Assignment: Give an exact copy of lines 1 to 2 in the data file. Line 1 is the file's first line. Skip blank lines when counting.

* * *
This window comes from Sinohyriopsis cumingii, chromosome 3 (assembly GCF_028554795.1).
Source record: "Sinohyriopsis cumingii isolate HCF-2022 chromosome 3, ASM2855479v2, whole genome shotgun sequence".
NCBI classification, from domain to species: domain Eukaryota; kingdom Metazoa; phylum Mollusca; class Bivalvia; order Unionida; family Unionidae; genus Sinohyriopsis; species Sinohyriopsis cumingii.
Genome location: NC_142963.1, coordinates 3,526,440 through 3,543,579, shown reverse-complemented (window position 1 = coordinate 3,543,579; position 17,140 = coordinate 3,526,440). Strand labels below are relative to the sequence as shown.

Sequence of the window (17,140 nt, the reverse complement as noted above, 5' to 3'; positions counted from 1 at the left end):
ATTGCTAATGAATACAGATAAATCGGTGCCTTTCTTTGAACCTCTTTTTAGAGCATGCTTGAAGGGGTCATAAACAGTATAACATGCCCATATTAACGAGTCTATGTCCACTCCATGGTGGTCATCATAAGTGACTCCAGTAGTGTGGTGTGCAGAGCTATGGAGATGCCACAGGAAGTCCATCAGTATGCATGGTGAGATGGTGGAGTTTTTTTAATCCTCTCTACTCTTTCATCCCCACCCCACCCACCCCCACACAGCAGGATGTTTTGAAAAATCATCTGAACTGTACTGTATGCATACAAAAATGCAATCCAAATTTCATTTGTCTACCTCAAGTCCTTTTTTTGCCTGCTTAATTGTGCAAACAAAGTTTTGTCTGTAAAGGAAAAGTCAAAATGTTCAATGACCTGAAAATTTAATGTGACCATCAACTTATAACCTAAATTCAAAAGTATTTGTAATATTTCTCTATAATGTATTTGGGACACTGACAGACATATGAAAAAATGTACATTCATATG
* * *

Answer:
This window comes from Sinohyriopsis cumingii, chromosome 3 (assembly GCF_028554795.1).
Source record: "Sinohyriopsis cumingii isolate HCF-2022 chromosome 3, ASM2855479v2, whole genome shotgun sequence".